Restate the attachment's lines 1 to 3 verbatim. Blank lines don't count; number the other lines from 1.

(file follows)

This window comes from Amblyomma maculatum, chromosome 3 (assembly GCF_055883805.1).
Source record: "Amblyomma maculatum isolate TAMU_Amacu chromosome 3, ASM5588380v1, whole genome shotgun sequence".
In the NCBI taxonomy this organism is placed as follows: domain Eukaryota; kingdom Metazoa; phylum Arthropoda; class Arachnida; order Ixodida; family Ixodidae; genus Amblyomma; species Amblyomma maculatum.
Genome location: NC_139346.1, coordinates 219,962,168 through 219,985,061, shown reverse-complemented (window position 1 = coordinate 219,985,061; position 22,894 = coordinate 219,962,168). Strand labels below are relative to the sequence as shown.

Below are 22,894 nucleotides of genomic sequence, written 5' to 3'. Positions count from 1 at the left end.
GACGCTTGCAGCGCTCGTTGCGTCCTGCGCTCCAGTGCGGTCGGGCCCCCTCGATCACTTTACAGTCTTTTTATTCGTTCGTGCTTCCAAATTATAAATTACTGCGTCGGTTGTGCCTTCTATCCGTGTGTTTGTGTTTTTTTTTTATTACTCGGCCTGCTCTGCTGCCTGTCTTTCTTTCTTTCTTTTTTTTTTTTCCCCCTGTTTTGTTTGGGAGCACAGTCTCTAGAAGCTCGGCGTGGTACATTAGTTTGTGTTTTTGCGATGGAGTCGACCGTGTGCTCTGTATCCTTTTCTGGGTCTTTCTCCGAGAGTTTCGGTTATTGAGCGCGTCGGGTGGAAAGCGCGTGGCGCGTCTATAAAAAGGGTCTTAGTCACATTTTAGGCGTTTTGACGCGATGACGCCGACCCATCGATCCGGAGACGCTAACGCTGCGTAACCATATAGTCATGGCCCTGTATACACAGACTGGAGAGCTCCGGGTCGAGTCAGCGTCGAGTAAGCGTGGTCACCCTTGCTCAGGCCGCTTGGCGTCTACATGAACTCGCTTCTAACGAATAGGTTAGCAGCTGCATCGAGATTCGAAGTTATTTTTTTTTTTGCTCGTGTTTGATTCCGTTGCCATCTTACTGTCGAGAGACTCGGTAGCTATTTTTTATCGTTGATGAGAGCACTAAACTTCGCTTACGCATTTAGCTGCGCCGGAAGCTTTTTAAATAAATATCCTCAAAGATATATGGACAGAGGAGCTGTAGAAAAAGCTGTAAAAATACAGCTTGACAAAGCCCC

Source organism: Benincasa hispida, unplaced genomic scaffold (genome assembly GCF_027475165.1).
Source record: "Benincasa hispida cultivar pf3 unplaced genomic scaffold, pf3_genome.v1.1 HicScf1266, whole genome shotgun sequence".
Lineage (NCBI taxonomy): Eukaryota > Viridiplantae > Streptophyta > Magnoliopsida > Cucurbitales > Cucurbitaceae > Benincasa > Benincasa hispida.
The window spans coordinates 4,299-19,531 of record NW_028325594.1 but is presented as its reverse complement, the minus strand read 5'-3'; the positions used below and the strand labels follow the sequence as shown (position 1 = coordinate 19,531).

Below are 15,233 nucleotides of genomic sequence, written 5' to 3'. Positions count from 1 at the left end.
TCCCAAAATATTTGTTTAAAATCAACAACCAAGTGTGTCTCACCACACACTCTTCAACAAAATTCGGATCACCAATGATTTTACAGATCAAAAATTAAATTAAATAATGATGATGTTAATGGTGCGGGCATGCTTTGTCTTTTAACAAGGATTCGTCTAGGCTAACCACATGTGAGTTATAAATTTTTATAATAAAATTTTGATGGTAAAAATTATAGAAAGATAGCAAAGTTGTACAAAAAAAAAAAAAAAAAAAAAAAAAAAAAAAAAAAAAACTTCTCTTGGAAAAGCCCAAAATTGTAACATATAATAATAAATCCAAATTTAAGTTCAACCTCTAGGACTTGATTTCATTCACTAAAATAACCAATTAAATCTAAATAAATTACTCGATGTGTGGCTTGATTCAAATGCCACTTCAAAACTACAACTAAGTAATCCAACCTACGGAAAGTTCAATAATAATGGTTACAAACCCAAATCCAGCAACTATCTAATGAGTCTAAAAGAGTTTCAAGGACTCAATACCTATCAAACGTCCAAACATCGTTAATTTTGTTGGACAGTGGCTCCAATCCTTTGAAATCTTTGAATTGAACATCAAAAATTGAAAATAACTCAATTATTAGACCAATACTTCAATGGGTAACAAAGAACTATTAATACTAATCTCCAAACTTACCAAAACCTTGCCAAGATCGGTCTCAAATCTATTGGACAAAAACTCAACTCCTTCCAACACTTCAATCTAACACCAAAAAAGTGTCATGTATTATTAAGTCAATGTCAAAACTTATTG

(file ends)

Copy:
This window comes from Amblyomma maculatum, chromosome 3 (assembly GCF_055883805.1).
Source record: "Amblyomma maculatum isolate TAMU_Amacu chromosome 3, ASM5588380v1, whole genome shotgun sequence".
In the NCBI taxonomy this organism is placed as follows: domain Eukaryota; kingdom Metazoa; phylum Arthropoda; class Arachnida; order Ixodida; family Ixodidae; genus Amblyomma; species Amblyomma maculatum.